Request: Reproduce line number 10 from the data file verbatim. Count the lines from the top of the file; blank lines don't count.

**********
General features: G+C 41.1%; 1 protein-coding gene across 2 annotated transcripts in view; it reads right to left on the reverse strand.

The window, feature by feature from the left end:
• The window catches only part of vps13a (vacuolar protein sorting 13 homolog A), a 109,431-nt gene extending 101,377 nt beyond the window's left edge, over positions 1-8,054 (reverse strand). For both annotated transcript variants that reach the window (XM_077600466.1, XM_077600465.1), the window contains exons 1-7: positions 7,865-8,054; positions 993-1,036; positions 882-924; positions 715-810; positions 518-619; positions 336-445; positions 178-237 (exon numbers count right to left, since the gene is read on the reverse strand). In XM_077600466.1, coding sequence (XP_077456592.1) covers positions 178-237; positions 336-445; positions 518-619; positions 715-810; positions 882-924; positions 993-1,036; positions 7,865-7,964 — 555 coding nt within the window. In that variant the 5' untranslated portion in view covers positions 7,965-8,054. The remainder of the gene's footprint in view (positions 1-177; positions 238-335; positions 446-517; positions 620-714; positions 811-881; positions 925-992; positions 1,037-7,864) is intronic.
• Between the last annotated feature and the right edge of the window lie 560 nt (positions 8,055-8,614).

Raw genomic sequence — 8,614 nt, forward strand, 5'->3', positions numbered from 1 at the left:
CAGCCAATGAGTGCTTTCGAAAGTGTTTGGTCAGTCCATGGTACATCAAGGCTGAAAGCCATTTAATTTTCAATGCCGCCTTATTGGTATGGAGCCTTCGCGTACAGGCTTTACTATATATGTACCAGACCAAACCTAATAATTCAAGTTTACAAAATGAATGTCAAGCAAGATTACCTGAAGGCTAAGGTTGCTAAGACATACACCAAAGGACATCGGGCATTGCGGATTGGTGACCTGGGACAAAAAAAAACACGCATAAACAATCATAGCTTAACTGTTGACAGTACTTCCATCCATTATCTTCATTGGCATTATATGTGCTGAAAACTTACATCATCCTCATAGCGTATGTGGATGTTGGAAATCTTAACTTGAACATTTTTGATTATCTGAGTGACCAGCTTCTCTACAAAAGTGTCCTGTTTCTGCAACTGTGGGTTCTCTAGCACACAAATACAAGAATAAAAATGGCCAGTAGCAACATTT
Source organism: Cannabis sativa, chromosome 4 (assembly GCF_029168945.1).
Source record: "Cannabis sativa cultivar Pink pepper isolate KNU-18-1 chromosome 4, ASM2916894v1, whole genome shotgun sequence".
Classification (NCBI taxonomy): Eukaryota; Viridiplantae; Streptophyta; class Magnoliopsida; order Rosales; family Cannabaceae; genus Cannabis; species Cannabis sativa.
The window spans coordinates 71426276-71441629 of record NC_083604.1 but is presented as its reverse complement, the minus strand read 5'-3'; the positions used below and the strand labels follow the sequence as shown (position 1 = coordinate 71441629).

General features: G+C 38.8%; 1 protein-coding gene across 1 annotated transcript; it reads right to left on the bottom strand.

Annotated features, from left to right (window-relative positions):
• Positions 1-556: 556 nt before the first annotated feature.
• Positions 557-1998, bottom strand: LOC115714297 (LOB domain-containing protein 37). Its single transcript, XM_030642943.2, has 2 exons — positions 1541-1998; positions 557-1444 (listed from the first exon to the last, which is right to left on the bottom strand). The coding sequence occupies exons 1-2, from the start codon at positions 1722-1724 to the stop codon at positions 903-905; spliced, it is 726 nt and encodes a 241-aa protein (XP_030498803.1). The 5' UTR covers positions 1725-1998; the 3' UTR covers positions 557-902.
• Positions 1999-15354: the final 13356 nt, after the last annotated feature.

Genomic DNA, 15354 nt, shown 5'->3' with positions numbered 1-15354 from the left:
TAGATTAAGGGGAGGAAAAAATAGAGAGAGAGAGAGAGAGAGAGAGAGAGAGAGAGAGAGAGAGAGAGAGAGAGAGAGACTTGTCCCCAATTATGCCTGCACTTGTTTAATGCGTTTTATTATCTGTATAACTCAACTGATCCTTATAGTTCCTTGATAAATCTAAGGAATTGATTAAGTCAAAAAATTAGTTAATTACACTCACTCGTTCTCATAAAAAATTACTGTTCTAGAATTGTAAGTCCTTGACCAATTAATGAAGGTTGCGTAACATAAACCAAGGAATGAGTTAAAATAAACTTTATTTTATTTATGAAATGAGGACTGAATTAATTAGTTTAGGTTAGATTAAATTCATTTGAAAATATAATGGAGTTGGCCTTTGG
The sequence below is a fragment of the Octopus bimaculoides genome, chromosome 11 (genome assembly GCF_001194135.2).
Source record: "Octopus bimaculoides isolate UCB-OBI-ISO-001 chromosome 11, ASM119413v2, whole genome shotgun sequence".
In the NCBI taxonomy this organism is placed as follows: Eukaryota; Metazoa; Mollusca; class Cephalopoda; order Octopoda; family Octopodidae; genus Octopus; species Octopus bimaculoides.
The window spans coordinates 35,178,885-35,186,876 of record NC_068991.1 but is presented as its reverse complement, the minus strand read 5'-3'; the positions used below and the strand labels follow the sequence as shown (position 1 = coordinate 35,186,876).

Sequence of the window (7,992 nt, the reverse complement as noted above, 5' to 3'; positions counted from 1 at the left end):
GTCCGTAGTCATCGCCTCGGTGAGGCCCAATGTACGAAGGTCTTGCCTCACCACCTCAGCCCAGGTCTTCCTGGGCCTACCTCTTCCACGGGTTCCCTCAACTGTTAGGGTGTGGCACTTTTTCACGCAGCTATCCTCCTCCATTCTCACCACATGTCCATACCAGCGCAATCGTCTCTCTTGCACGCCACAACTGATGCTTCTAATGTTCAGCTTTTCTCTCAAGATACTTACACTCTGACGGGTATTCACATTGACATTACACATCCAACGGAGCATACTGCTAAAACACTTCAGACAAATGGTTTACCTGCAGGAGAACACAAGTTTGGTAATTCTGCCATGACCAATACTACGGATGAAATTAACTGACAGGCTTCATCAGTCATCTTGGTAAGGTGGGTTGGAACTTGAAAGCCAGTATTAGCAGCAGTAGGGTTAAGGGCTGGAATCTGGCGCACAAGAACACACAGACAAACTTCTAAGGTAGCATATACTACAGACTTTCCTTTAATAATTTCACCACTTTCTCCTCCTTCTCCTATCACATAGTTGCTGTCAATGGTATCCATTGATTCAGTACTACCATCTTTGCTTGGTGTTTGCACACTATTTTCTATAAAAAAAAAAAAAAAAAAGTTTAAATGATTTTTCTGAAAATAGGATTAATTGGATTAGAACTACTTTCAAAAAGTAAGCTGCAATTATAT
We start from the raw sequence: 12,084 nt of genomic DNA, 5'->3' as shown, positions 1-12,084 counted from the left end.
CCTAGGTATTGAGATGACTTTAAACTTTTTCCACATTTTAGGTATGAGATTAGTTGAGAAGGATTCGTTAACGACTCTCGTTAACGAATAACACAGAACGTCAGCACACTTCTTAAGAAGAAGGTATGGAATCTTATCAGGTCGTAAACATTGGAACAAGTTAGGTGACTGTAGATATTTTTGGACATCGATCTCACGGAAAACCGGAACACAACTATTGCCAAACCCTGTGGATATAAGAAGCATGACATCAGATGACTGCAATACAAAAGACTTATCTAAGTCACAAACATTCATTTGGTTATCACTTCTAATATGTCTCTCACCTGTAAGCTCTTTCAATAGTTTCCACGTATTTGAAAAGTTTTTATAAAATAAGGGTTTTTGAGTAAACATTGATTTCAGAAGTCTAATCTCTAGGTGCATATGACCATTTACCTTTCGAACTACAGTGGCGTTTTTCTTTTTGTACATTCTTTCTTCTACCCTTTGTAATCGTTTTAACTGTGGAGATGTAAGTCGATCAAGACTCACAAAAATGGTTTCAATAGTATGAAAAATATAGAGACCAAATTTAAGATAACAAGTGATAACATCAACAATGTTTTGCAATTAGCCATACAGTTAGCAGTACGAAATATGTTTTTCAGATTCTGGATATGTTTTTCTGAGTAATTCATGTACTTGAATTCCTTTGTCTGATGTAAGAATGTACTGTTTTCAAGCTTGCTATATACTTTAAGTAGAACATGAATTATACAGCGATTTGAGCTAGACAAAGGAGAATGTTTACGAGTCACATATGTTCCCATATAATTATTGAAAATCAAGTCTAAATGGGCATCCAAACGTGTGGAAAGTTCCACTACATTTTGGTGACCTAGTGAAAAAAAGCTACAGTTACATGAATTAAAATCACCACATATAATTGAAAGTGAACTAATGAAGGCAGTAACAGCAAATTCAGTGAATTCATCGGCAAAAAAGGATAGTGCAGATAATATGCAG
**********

The window spans coordinates 71426276-71441629 of record NC_083604.1 but is presented as its reverse complement, the minus strand read 5'-3'; the positions used below and the strand labels follow the sequence as shown (position 1 = coordinate 71441629).